Gameplay Reflection on Max Payne by Jeremy Wildberger


February 29, 2012 by jwildberger

I first played Max Payne years ago in middle school, and at the time I did not concern myself with the story. Instead, the bullet time shooter gameplay immediately appealed to me. While the gameplay was not particularly challenging, the stylized gunplay and over the top death scene hooked me. At the time, I realized the Matrix inspired the bullet time mechanic, and that graphic novels influenced the cut scenes, yet most of the other pop culture references escaped me. When I replayed the game in high school and paid attention to the story, I thoroughly enjoyed it, although like most videogame stories I found it slightly cheesy even at its best points. Playing the game once again during the lab, I picked up on several media influences that eluded me before. What I found remarkable about the game is how well it intertwines the content and form of other media, like film noir.  

Last semester I took a film noir class, so when we played the opening segment of Max Payne during the lab, I instantly recognized many noir elements I learned about in the class that I failed to see during my other playthroughs. The game opens in media res, with the titular character on top of a skyscraper with a gun. His narration triggers a flashback to his origin story, and the game narrative progresses from this point. In fact, this flashback contains almost the entirety of the plot. Complex narrative structure, which includes flashback and voice over narration, is a staple of the noir genre. In film noir, the complex narrative makes the viewer feel as confused as the protagonist, and the subjective narration forces the viewer to see the diegetic world through the eyes of the protagonist. It serves a similar purpose in Max Payne. Since videogames already tend to collapse the distinction between the viewer and protagonist, as players are both, the effects of the noir narrative structure translate well to the videogame medium.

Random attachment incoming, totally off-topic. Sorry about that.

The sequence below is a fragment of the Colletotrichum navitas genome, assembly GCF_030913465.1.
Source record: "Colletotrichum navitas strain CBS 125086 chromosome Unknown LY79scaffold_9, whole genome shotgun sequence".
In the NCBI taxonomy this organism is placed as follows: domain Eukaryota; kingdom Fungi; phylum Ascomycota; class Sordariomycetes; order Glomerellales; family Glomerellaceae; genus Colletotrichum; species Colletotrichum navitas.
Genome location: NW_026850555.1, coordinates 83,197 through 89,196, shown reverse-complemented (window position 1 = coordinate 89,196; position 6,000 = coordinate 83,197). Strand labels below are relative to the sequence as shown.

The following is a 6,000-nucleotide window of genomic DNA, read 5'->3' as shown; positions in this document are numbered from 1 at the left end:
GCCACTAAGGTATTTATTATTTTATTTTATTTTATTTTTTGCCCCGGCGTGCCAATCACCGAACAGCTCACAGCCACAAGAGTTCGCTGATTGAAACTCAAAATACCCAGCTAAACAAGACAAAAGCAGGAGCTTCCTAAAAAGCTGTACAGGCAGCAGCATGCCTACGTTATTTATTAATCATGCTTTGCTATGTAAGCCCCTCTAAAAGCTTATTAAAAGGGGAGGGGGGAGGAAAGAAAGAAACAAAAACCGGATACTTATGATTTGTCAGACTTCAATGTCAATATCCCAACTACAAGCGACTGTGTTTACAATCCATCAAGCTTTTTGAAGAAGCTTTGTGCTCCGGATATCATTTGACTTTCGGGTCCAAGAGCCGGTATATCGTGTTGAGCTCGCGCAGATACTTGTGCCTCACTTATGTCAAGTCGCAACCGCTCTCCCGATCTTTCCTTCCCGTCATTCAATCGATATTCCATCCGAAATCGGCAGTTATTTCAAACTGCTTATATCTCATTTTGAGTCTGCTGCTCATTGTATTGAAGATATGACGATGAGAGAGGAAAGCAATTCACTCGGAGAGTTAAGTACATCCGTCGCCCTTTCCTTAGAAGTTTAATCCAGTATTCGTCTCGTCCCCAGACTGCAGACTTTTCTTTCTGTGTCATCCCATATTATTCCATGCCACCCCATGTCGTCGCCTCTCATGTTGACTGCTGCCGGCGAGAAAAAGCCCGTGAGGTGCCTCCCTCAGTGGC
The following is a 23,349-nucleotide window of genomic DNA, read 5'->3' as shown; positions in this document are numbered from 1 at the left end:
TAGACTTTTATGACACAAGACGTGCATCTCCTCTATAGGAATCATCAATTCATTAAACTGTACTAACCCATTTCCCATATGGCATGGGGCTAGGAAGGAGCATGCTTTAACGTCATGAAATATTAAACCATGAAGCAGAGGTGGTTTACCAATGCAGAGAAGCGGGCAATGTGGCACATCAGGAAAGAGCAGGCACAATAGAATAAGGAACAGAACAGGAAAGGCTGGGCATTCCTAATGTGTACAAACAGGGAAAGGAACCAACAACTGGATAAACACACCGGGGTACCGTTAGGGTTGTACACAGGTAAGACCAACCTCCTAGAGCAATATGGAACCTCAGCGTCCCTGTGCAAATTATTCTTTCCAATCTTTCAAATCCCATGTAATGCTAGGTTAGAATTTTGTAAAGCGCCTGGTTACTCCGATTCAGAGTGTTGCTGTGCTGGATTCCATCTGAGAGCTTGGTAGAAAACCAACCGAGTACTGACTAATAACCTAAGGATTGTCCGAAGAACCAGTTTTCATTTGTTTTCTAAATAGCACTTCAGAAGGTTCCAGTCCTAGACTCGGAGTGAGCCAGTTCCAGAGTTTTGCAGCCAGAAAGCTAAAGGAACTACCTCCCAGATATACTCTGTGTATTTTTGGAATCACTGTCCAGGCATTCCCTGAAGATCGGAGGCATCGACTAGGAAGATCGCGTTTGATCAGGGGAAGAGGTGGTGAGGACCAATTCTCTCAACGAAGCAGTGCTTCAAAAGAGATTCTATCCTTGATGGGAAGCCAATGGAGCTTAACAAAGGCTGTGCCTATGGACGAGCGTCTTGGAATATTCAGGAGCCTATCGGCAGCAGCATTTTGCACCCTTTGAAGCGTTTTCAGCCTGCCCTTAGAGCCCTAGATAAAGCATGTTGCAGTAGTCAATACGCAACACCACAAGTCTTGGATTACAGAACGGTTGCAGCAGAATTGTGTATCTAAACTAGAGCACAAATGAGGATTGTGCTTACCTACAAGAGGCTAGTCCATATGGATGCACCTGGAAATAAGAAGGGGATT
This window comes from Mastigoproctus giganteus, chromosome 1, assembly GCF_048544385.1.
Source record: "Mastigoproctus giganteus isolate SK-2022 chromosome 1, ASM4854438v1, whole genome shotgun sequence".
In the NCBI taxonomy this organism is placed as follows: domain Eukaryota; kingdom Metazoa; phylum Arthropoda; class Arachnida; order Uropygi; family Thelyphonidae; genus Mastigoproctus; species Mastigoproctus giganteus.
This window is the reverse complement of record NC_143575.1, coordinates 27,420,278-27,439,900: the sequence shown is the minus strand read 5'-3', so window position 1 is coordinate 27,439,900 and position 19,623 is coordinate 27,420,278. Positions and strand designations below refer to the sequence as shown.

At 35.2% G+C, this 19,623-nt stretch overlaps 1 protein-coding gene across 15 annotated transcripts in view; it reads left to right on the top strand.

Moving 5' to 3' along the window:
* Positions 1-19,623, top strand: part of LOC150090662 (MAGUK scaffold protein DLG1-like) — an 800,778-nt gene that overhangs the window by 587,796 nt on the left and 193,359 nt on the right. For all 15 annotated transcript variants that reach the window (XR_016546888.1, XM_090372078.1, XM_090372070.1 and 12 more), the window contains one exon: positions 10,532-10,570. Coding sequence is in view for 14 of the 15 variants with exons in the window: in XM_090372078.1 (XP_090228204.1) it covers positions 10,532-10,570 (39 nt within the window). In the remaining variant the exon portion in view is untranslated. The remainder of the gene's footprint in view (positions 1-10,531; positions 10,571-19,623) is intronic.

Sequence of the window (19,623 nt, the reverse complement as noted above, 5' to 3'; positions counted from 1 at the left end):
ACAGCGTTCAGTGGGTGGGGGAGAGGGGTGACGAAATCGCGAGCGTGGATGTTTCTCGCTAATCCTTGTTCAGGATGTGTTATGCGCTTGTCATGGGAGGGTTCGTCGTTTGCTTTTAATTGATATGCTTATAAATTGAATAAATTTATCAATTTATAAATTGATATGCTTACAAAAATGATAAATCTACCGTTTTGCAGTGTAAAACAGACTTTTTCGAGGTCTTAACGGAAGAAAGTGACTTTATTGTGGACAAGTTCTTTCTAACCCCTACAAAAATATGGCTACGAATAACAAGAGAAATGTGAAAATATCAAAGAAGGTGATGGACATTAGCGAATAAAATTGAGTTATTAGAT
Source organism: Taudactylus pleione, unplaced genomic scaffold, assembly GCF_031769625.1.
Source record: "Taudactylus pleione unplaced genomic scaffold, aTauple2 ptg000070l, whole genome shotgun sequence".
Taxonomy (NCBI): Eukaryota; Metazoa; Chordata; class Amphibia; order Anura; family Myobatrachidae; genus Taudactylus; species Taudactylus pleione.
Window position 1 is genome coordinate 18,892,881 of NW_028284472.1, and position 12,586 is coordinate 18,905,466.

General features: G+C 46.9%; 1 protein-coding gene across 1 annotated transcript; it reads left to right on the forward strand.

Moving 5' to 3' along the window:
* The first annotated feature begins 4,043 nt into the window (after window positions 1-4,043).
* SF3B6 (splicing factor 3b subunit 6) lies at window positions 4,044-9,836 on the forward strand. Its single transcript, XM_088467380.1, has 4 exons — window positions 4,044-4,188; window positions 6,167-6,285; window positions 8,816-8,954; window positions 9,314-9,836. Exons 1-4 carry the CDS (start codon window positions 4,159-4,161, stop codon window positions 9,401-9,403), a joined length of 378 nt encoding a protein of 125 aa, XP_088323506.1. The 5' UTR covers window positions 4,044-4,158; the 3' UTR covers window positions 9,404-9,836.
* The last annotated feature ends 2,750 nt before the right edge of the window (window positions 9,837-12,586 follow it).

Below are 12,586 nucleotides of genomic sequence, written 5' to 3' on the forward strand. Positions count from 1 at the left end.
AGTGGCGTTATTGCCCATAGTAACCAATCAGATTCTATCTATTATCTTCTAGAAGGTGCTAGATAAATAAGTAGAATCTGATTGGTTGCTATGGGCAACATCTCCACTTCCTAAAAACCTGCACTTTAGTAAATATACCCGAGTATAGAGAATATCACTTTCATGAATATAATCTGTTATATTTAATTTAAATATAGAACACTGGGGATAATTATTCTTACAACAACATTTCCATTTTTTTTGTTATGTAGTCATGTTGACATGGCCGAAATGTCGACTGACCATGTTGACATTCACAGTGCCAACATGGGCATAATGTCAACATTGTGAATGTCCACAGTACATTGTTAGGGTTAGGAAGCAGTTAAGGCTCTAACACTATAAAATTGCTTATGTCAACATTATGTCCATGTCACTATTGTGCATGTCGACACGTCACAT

Max Payne is the stereotypical hardboiled noir detective, sour-faced (perhaps constipated) and silent unless delivering a one-liner. This works well for action games, as character silence is standard during gameplay, and the one-liners complement the cheesiness inherent in most game narratives. Gangsters, another common noir character type, fit well with action games, as they easily translate into shooting targets. Dark cityscapes function as a great action game setting, especially the more menacing areas that show up often in noirs. The city offers plenty of narrow hallways and large open spaces for a variety of shootout environments. Noir’s cities are bleak and corrupt, and the threat of death and violence is ever present; it is the ideal gamespace for an action game.

The replacement of cut scenes with comic panels in Max Payne is striking. While graphic novels have gained greater cultural prestige, the form itself is still associated serial releases and action. Max Payne’s comic panels open with a standard comic trope, the origin story. This transitions into the game, so that you actually play through the origin story. Since the length of videogames often requires them to be divided into different levels, the serial form of comics provides a useful corresponding narrative format. When it comes to action sequences, the videogame comes closer to approximating the fluidity and motion of a fight than a comic could. Substituting the gameplay for the comic book action sequence is thus fairly natural.

Unlike the cut scenes, the gameplay is intensely cinematic. The third person shooter gameplay of Max Payne derives itself from the stylized, acrobatic shoot outs of Hong Kong action films, especially the films of John Woo. The player dodges bullets and maneuvers around the room by jumping and rolling across the floor. When the player kills the last enemy on a level, the game slows down and zooms in on his body as he falls to the ground. Taking a cue from the Matrix, Max Payne allows the player to slow the passage of time during a shootout. This innovative mechanic puts less emphasis on reaction time, allowing the player to enjoy the cinematic gunplay.